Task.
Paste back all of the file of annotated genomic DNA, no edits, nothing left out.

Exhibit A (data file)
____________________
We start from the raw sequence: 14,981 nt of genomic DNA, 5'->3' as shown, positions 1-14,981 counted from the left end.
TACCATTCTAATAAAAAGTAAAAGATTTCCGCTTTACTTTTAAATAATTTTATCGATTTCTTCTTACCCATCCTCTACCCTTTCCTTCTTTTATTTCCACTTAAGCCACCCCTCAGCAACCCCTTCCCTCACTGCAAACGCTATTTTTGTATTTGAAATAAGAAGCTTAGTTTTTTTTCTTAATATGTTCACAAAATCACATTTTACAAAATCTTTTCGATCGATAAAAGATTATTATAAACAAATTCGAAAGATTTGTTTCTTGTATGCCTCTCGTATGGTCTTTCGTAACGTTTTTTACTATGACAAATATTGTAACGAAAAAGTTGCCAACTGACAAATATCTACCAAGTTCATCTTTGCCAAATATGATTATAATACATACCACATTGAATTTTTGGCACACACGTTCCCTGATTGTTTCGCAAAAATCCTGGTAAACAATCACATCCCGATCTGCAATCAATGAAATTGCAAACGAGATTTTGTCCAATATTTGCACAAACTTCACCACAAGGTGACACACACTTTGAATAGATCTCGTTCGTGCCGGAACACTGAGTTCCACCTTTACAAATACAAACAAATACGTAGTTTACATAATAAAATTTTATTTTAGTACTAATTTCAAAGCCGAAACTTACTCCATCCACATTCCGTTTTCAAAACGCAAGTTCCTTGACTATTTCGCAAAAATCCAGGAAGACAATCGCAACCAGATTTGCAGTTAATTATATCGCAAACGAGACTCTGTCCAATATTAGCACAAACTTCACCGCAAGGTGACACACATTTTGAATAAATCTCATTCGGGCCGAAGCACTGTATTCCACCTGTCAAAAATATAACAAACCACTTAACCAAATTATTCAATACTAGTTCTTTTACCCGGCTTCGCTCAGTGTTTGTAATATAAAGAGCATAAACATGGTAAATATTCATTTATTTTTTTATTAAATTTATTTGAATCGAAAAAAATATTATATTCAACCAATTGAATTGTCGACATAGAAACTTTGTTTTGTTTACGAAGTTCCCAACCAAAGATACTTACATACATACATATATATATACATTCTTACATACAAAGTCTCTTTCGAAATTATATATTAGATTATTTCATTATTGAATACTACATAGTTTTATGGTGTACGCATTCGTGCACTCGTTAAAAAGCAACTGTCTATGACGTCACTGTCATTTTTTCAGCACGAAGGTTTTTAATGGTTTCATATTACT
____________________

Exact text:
We start from the raw sequence: 14,981 nt of genomic DNA, 5'->3' as shown, positions 1-14,981 counted from the left end.
TACCATTCTAATAAAAAGTAAAAGATTTCCGCTTTACTTTTAAATAATTTTATCGATTTCTTCTTACCCATCCTCTACCCTTTCCTTCTTTTATTTCCACTTAAGCCACCCCTCAGCAACCCCTTCCCTCACTGCAAACGCTATTTTTGTATTTGAAATAAGAAGCTTAGTTTTTTTTCTTAATATGTTCACAAAATCACATTTTACAAAATCTTTTCGATCGATAAAAGATTATTATAAACAAATTCGAAAGATTTGTTTCTTGTATGCCTCTCGTATGGTCTTTCGTAACGTTTTTTACTATGACAAATATTGTAACGAAAAAGTTGCCAACTGACAAATATCTACCAAGTTCATCTTTGCCAAATATGATTATAATACATACCACATTGAATTTTTGGCACACACGTTCCCTGATTGTTTCGCAAAAATCCTGGTAAACAATCACATCCCGATCTGCAATCAATGAAATTGCAAACGAGATTTTGTCCAATATTTGCACAAACTTCACCACAAGGTGACACACACTTTGAATAGATCTCGTTCGTGCCGGAACACTGAGTTCCACCTTTACAAATACAAACAAATACGTAGTTTACATAATAAAATTTTATTTTAGTACTAATTTCAAAGCCGAAACTTACTCCATCCACATTCCGTTTTCAAAACGCAAGTTCCTTGACTATTTCGCAAAAATCCAGGAAGACAATCGCAACCAGATTTGCAGTTAATTATATCGCAAACGAGACTCTGTCCAATATTAGCACAAACTTCACCGCAAGGTGACACACATTTTGAATAAATCTCATTCGGGCCGAAGCACTGTATTCCACCTGTCAAAAATATAACAAACCACTTAACCAAATTATTCAATACTAGTTCTTTTACCCGGCTTCGCTCAGTGTTTGTAATATAAAGAGCATAAACATGGTAAATATTCATTTATTTTTTTATTAAATTTATTTGAATCGAAAAAAATATTATATTCAACCAATTGAATTGTCGACATAGAAACTTTGTTTTGTTTACGAAGTTCCCAACCAAAGATACTTACATACATACATATATATATACATTCTTACATACAAAGTCTCTTTCGAAATTATATATTAGATTATTTCATTATTGAATACTACATAGTTTTATGGTGTACGCATTCGTGCACTCGTTAAAAAGCAACTGTCTATGACGTCACTGTCATTTTTTCAGCACGAAGGTTTTTAATGGTTTCATATTACT